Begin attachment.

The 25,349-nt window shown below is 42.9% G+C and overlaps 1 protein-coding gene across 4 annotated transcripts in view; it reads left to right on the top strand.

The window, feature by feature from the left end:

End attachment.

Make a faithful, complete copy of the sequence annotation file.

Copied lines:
The 25,349-nt window shown below is 42.9% G+C and overlaps 1 protein-coding gene across 4 annotated transcripts in view; it reads left to right on the top strand.

The window, feature by feature from the left end: